The fact that Yesler Terrace is considering a water and energy district is really exciting. But what's more interesting is what it says about Seattle. District energy has long been a buzz-term in the city's green community. It seems like we might finally be moving towards getting momentum on new projects.
The city of Seattle hired AEI and Cowi to study district energy opportunities for the city. They are looking at where these systems would be feasible and will identify the top three places. Moddemeyer has seen such interest in district energy and water, he said Yesler Terrace might not be the first project to employ the system. If private developers move forward, he said district systems could be the norm within five years. (Can you even imagine that scenario...?!)
Separately, the city is also working with Trent Berry, a partner with Vancouver, B.C.'s Compass Resource Management. Berry is also providing expertise on district energy systems.
The city of Bothell is also looking at installing a district energy system.
The new projects point in the direction Seattle is heading. But we are also lucky to have Seattle Steam here. Seattle Steam, a district heat provider for 200 downtown buildings, has been around for over 100 years. I'm sure there's a lot of experience they can add to this discussion.
It seems like Seattle has an opportunity here to be a real leader.
Moddemeyer said the biggest obstacle to progress is our faith in the current system. Projects like King County's $1.8 billion Brightwater Treatment Plant put all our water treatment eggs in one basket, betting that water will continue to be treated the way it is in years to come.
What do you think?
P.S. Like me on Facebook for regular updates on blog posts and similar green building information: http://www.facebook.com/pages/Katie-Zemtseff/301025823604
A few years ago during an interview, I spoke with a source who told me about something called "passivhaus." I remember listening attentively and I remember being surprised and impressed with the ideas behind the method, specifically the tight, efficient envelope it supports. I can't recall who my source was. But I do remember getting this Feb. 2009 notice that the Passive House Institute U.S. was going to be speaking in Seattle. In fact, I was registered but did not attend.
Now, almost two years later, the first passive houses are completing construction. One of them is currently located in a very public space - at the parking lot of the Phinney Neighborhood Center. TheJohnson Braund Design Group. Turns out Joe was at that passive house meeting and was so inspired, he became a passive house consultant. Then, he chose to build mini-b as a demonstration project to show others just how cool the system is.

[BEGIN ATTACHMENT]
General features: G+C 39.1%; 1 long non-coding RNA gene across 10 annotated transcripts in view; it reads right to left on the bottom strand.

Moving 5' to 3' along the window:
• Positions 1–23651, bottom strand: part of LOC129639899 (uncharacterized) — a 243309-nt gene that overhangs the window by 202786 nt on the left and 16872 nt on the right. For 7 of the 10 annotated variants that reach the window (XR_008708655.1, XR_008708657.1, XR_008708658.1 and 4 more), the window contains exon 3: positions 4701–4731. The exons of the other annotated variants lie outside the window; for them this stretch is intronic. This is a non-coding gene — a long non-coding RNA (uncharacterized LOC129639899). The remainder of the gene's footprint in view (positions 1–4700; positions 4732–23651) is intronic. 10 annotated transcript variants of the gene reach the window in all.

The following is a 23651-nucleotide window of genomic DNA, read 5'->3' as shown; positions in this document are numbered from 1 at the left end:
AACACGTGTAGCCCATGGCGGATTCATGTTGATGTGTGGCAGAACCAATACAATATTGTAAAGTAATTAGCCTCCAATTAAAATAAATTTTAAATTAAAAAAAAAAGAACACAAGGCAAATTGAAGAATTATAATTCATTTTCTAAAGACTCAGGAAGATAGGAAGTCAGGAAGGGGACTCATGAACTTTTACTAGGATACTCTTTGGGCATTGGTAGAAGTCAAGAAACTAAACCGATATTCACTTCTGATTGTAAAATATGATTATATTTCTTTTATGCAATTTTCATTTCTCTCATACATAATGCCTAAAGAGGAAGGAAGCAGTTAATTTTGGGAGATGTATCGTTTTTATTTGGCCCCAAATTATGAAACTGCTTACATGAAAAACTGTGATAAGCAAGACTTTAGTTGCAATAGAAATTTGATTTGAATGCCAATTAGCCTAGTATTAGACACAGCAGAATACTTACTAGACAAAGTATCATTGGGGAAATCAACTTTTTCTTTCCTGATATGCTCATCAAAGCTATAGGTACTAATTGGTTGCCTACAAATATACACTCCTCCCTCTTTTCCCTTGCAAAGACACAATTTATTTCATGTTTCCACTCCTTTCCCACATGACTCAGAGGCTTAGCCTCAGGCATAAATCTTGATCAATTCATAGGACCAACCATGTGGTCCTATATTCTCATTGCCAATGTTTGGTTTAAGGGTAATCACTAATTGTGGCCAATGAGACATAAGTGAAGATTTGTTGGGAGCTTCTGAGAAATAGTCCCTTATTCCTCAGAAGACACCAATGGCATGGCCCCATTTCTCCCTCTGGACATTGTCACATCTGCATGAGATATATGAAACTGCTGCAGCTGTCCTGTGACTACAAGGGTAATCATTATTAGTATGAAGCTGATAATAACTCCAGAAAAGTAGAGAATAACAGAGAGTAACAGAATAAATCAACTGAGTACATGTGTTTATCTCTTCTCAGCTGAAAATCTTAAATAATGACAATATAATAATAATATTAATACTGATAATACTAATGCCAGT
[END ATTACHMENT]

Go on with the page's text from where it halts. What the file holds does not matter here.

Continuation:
Mini-B is a 300-square-foot dwelling designed to meet the city's requirements for a backyard cottage on a single-family lot. It has a bathroom, kitchenette and sleeping area. The project will have a grand opening at 10 a.m. on Saturday, Jan. 15. Then, it will be open for weekend open houses starting the weekend of Jan. 29 and lasting for six months. After that, it will be sold. Partners in the project include South Seattle Community College and the Phinney Neighborhood Center. After paying back development costs, any profits will go to those partners and to a nonprofit housing organization, Giampietro said. The goal is provide exposure for the method. Giampietro thinks similar units could be developed for $80,000 each and thinks it has potential for affordable housing units. Weekday tours will be available by appointment.
Giampietro said there another passive house in South Seattle is nearing completion, and that there are 12 others in the works in the area. He said there are about 40 passive house consultants in the area. There's also this organization - Passive House Northwest - which holds really fascinating conferences from time to time on the passive house method.
In the fallout from the recession, I'm hearing a little bit here and a little bit there about green housing projects. But what I seem to be hearing a lot about is prefabricated, modular projects or buildings constructed of pieces made at a factory. Whether cottage dwellings to go in a backyard or totally separate houses, this field seems to have an underlying invigorating energy, leaving me to wonder if it's the next big thing?GreenFab- Johnny Hartsfield and Swen Grau - about their very first modular housing project in Jackson Place, pictured at left. GreenFab's overarching goal is to revolutionize housing. But it plans to start now by building well-designed, sustainable, affordable modular projects, or by consulting for others who want to do the same thing. Look for a story soon on this company in the DJC.
You might remember my mentioning GreenFab in a post from last summer here (as a disclaimer from that post, GreenFab's projects will likely not pursue the Living Building Challenge now, though Hartsfield plans to do so in the future). The project is targeting LEED platinum certification.